Contract reform has drawn support from education think tanks and advocates, including the Boston Foundation and Boston United for Students, a coalition of some four dozen community groups and business-driven organizations seeking to reduce the achievement gap through major contract reform.
“There’s an urgent need for fundamental change in the contract to improve student performance, and the city doesn’t have the dollars to just buy it,’’ said Samuel R. Tyler, president of the Boston Municipal Research Bureau, which is a member of the coalition.
Tyler pointed to competition from growing charter schools.
“We have to make the Boston schools more attractive to the parents and students, ’cause otherwise we’re going to see more of an exodus of students to charter schools.’’
The longer school day, in particular, has been championed by groups such as Massachusetts 2020, the educational policy group founded by entrepreneur and former Democratic political candidate Chris Gabrieli.
School officials also seized on that charter school competition in making a case that Boston students need more time in the classroom.
“Our view is that our kids deserve more time on direct instruction,’’ Goar said. “In light of our test scores, we just cannot have six hours as a main way for instruction.’’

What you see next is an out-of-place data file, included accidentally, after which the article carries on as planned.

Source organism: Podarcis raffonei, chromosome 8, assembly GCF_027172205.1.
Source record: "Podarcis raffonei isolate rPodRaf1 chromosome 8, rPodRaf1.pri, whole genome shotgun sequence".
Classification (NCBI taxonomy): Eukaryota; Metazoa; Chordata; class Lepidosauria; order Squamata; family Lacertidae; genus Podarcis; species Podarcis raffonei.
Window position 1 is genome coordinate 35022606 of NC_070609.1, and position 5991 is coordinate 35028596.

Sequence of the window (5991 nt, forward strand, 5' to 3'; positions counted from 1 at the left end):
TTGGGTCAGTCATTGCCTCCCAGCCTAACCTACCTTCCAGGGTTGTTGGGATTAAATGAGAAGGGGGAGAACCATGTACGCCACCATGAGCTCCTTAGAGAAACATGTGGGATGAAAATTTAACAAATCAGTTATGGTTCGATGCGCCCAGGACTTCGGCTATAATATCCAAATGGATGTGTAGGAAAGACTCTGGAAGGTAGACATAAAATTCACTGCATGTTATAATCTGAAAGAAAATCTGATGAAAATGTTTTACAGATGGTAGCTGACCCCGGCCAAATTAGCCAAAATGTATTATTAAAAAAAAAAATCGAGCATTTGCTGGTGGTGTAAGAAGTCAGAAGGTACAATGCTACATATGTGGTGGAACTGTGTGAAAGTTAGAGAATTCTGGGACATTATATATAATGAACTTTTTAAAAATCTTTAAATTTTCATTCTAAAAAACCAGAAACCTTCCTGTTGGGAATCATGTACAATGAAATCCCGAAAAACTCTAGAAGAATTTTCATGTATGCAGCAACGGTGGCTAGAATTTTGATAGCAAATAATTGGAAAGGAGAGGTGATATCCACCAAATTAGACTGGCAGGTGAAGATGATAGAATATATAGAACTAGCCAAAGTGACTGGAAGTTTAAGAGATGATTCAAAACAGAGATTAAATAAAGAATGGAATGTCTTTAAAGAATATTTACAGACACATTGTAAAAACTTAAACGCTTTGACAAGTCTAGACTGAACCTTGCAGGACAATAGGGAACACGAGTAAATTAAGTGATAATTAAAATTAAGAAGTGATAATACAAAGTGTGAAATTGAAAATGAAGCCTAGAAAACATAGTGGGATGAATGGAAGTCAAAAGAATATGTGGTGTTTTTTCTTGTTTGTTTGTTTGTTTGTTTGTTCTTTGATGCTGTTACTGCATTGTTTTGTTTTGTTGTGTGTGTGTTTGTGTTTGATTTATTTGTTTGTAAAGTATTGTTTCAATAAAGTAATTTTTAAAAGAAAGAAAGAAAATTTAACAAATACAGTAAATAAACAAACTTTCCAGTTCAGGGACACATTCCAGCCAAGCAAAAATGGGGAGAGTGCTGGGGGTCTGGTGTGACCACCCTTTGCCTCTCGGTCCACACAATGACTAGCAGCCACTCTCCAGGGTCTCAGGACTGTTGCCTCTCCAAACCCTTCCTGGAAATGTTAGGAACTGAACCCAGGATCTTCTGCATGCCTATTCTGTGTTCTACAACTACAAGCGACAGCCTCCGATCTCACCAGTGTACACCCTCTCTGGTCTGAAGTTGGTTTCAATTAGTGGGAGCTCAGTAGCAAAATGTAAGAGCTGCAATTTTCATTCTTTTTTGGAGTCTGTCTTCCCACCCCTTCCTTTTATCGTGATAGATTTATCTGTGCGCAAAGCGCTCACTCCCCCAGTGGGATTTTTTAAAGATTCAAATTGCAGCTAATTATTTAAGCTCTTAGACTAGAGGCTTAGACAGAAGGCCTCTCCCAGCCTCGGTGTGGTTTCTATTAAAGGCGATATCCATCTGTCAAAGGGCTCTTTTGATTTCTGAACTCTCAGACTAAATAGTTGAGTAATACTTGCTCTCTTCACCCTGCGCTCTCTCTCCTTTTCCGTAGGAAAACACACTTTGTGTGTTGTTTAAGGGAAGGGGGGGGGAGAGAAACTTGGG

Similar arguments arose this year in Chicago, where Mayor Rahm Emanuel, even before he took office, pressed teachers to work a longer day, saying Chicago children spend less time in the classroom than their counterparts in Houston, Los Angeles, or New York.
When the union in Chicago balked, the mayor and the school department offered individual schools extra funding and teacher bonuses, leading 13 schools to enlist in the effort. But a state labor board sided with the union this past week and asked the courts to stop the schools from negotiating with principals, offering incentives to teachers, or unilaterally modifying a contract.
Weingarten is expected to address the push for longer classroom days in her remarks tomorrow.
“She’s an extremely well-regarded spokesperson of the educational reform movement and she doesn’t see anything inconsistent with paying people when you’re asking them to do additional work,’’ Stutman said. “It doesn’t make it more of a reform to exploit people.’’Stephanie Ebbert can be reached at email@example.com. Follow her on Twitter @stephanieebbert.